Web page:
From a junior perspective, the ability to upskill and the amount of training courses out there which allow people in the industry to understand what is going on. Some, like the Data and Marketing Association, are already trying to help remedy the situation here - but the market is moving so fast a further challenge is presented with keeping up with such a changing industry.

3. What makes a good digital ad? How do you craft compelling ad content that drives engagement and conversions?

This is a difficult question to answer, simply given how diverse markets are – plus GDPR makes consumer profiling increasingly more difficult. Nevertheless, you need to understand your audience and then be able to overlay your product on engaging and creative copy, to understand what is resonating. Also, making sure the copy is also right for the platform is key: If you're doing something on mobile it's completely different to doing something on a digital billboard. So making sure your ad fits correctly into the environment your placing it in is imperative.

Being true to your brand is another prong in good creative copy - and not deviating away from your core brand. Consumers can see through that. The modern consumer is also time poor, so you need to be exciting and captivating in the little time you have to interact with them. If it’s your first interaction with a brand, as a consumer, content needs to be quick and punchy, drawing them in, in order to tell your story in more detail.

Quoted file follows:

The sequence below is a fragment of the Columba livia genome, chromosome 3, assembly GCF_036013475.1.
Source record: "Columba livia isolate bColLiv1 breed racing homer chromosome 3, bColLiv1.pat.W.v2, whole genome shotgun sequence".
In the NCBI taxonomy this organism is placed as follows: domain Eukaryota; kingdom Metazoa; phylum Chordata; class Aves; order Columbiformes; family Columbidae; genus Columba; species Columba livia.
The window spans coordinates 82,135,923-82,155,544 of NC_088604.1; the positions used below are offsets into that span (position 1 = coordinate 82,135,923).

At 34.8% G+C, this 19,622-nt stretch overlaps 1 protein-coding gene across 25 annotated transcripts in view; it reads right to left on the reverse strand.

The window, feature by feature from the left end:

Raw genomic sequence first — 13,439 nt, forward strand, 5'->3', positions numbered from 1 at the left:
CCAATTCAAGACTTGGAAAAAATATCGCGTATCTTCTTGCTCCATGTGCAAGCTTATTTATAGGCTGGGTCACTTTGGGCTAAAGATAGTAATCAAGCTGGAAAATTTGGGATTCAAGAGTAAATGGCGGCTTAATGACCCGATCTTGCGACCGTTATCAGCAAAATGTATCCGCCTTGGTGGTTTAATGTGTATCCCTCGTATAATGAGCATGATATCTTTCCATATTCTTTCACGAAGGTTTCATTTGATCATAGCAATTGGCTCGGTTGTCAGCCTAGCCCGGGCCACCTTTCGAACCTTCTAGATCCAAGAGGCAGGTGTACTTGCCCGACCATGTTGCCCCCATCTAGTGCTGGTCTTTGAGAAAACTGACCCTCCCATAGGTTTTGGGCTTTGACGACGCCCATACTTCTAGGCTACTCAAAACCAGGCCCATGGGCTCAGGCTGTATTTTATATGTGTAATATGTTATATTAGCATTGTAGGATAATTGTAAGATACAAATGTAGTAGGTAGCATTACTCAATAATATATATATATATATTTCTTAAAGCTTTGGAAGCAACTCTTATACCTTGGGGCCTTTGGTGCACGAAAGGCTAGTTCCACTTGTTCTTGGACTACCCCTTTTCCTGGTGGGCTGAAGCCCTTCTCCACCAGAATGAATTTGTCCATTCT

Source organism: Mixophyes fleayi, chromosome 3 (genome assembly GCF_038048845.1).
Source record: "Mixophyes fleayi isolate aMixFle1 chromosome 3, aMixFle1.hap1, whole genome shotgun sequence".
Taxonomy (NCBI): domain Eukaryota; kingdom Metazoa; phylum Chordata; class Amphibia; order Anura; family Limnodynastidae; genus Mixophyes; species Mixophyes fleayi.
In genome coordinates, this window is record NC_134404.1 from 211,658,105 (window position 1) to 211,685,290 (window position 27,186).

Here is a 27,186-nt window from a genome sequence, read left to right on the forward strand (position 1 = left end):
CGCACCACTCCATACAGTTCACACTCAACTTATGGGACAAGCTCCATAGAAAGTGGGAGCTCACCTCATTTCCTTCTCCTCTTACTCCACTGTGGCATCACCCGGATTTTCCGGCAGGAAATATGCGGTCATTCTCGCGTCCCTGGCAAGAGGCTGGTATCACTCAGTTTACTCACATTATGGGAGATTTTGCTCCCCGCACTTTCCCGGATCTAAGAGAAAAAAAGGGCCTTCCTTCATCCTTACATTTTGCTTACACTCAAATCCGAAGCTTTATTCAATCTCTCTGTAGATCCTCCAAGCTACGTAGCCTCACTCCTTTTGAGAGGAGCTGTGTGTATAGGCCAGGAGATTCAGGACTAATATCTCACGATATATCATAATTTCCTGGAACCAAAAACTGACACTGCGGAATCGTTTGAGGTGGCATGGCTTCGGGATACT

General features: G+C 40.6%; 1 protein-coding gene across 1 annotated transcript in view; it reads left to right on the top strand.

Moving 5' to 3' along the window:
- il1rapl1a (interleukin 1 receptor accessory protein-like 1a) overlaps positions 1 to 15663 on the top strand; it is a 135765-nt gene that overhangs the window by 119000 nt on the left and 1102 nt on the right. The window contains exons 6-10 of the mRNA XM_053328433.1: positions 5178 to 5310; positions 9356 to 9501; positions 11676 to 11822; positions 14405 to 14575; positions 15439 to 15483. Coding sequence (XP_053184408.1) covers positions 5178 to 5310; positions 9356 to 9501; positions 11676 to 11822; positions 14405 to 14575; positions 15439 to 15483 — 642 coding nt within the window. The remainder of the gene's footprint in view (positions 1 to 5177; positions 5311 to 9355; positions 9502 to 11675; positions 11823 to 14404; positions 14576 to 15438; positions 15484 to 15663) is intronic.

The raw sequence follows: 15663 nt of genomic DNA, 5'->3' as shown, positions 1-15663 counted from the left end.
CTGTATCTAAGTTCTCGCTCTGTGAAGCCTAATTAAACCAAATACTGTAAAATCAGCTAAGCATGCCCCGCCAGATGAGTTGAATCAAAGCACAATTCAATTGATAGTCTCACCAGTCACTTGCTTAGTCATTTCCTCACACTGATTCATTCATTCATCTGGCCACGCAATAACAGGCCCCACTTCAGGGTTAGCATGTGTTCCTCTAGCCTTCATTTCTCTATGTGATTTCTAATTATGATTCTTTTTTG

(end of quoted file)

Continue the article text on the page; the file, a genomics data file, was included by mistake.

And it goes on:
4. In your time working in the digital marketing space, what top tips have you picked up along the way, to help you do your job more efficiently?

Being open to speak with people in the industry, across different disciplines is vital for professional development. Making sure you’re reaching out and having conversations with people outside your own company or industry on a semi-regular basis. Having their take on what works well can stimulate your strategy and help you break away from the indoctrination of being ‘a brand’ – which I’ve found can stimulate the flow of dynamic thinking towards how to carry out your role. Also, for that ‘blue sky’ thinking, having these conversations outside your own business helps you understand what is the art of the possible, and learn best practice from other sectors.

5. What are some common mistakes you've observed in Pay Per Click and digital paid advertising, and how do you avoid them?

The biggest issue I’m seeing within the industry is the attribution to last-click. It’s always a challenge for a marketer to look beyond that - given the lack of resources or tools to do this.